Russia: Trojan Samovar Lands Anti-Corruption Official in Hot Water
In a testament to the enduring effectiveness of the Trojan horse, Russia’s secret service gave an anti-corruption official suspected of bribery a samovar fitted with a recording device – which then allegedly caught him discussing a bribe, local media reported Friday.
The Moscow City Court heard on Thursday that agents of Russia’s Federal Security Service (FSB) had handed over the traditional tea maker as part of their investigation into Mikhail Maksimenko, the head of the Moscow Investigative Committee’s Internal Security Department.
FSB agents gifted the samovar – engraved with a message lauding his efforts "fighting corruption in law enforcement bodies" – to Maksimenko last December while he was in hospital due to complications from concussion. They also bugged his apartment and phone.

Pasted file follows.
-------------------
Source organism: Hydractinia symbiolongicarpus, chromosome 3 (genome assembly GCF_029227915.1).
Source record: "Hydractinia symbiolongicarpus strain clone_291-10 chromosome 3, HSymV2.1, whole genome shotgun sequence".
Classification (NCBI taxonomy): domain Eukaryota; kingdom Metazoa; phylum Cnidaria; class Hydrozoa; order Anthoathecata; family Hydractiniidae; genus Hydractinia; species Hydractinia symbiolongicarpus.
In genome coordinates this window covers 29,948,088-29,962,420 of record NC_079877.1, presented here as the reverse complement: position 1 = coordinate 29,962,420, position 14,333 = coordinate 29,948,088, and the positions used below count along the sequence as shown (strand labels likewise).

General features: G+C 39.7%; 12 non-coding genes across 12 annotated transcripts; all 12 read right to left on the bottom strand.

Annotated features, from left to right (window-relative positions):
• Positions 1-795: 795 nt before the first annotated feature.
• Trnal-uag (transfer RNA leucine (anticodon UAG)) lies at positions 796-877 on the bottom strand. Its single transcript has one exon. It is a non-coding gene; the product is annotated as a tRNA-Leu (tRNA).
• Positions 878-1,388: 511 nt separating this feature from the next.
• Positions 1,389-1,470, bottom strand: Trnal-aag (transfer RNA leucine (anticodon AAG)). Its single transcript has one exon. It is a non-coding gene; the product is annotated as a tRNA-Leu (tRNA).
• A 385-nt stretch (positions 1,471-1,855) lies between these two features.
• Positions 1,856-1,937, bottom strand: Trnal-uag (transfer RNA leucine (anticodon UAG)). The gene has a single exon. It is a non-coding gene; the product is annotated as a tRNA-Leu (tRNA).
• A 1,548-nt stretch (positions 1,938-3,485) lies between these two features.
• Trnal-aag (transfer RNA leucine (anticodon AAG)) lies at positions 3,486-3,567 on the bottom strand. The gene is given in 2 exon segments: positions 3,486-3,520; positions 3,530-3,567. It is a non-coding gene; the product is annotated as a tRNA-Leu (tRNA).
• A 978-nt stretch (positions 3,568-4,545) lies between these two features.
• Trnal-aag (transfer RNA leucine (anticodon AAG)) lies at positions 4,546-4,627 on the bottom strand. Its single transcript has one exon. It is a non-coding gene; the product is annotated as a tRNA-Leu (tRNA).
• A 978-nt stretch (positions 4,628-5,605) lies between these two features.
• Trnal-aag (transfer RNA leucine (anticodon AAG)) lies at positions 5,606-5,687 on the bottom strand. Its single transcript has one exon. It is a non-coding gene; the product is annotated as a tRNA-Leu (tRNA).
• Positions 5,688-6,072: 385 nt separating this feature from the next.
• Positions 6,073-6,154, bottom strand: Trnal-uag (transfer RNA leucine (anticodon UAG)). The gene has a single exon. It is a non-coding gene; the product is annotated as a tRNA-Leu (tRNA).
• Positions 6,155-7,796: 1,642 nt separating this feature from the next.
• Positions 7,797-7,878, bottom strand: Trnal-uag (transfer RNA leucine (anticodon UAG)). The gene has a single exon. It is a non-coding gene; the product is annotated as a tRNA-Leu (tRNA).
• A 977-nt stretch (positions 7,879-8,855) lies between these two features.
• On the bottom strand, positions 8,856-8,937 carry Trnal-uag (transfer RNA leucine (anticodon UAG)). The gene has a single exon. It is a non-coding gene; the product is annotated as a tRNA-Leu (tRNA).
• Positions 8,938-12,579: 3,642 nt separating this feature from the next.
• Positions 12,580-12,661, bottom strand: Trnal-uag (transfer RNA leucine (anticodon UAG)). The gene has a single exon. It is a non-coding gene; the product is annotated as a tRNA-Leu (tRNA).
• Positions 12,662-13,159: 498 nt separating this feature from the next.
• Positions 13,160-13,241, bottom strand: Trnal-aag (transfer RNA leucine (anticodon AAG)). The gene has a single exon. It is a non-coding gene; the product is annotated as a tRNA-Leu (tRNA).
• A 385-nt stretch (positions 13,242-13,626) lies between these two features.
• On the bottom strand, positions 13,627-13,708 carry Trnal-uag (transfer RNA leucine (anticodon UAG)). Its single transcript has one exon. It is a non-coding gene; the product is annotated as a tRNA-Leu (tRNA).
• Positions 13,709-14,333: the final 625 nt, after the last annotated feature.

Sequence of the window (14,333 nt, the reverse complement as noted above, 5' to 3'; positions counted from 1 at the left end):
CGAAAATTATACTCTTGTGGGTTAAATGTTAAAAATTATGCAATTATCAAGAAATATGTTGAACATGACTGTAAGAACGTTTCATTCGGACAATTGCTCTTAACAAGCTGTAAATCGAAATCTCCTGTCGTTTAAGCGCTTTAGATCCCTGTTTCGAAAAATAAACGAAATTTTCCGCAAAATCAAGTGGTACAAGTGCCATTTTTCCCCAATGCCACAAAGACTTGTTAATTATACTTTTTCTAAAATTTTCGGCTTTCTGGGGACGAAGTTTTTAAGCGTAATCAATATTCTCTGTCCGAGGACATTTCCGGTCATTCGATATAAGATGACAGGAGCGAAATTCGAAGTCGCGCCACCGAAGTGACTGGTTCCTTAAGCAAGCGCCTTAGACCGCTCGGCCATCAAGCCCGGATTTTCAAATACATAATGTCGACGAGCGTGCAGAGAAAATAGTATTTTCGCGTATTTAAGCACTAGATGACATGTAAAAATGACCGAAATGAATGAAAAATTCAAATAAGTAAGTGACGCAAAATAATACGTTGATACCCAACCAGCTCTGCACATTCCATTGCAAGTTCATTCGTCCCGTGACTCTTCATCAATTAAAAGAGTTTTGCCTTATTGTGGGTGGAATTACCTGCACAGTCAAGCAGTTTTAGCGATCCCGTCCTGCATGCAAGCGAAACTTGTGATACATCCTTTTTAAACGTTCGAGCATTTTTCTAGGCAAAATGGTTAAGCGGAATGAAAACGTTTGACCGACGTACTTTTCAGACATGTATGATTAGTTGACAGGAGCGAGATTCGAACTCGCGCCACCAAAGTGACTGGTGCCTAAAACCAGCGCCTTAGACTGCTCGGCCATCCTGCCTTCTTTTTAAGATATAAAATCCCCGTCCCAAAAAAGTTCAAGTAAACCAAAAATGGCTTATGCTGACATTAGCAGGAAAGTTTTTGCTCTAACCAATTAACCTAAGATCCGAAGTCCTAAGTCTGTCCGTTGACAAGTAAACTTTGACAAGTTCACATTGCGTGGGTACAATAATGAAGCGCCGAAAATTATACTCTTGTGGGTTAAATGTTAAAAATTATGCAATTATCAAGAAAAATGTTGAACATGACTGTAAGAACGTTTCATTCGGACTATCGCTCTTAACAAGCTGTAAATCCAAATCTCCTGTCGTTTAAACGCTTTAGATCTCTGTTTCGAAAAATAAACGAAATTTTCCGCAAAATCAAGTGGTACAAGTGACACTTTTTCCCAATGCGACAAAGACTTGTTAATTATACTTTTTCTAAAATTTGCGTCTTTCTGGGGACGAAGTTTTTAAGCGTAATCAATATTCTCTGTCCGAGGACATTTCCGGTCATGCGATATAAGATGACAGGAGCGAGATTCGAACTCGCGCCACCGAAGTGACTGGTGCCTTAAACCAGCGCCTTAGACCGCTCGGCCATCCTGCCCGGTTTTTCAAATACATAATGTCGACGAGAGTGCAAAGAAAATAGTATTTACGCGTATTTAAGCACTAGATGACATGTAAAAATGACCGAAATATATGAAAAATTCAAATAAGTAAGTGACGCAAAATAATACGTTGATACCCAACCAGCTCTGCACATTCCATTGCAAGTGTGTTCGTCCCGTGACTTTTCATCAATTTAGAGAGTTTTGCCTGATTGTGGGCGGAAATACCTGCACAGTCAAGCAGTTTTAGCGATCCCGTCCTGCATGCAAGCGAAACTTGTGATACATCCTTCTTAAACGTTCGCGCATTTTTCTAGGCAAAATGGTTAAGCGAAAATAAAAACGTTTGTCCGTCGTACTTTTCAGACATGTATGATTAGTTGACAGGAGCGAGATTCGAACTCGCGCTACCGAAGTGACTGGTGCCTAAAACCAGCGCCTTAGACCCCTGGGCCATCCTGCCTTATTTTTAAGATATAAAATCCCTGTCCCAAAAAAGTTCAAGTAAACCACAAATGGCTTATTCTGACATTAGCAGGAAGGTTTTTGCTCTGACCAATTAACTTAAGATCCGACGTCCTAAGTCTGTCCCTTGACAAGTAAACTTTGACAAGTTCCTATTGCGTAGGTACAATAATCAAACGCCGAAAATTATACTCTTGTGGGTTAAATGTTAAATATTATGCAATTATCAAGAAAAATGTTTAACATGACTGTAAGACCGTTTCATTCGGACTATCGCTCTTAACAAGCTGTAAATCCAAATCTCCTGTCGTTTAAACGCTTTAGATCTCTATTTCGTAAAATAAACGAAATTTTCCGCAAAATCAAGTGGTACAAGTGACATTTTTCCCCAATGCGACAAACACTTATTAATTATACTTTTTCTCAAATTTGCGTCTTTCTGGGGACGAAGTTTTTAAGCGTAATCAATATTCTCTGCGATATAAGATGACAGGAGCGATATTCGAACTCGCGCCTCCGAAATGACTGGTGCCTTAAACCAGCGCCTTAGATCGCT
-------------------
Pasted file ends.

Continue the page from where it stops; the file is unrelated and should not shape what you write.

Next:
On May 12, the bugged samovar allegedly picked up a conversation in which Maksimenko alluded to a US$ 500,000 bribe from subordinates of alleged Moscow organized crime kingpin Zakhary Kalashov, also known as Shakro Molodoi.
Prosecutors accuse Maksimenko of receving the bribe in exchange for softening charges against one of Kalashov’s men implicated in a December shootout in a Moscow restaurant that left two dead and eight injured. Kalashov was arrested on July 12.
Maksimenko contended that the FSB’s surveillance on him was illegal, but the court dismissed his argument, saying the security agency had secured judicial authorization on Dec. 23.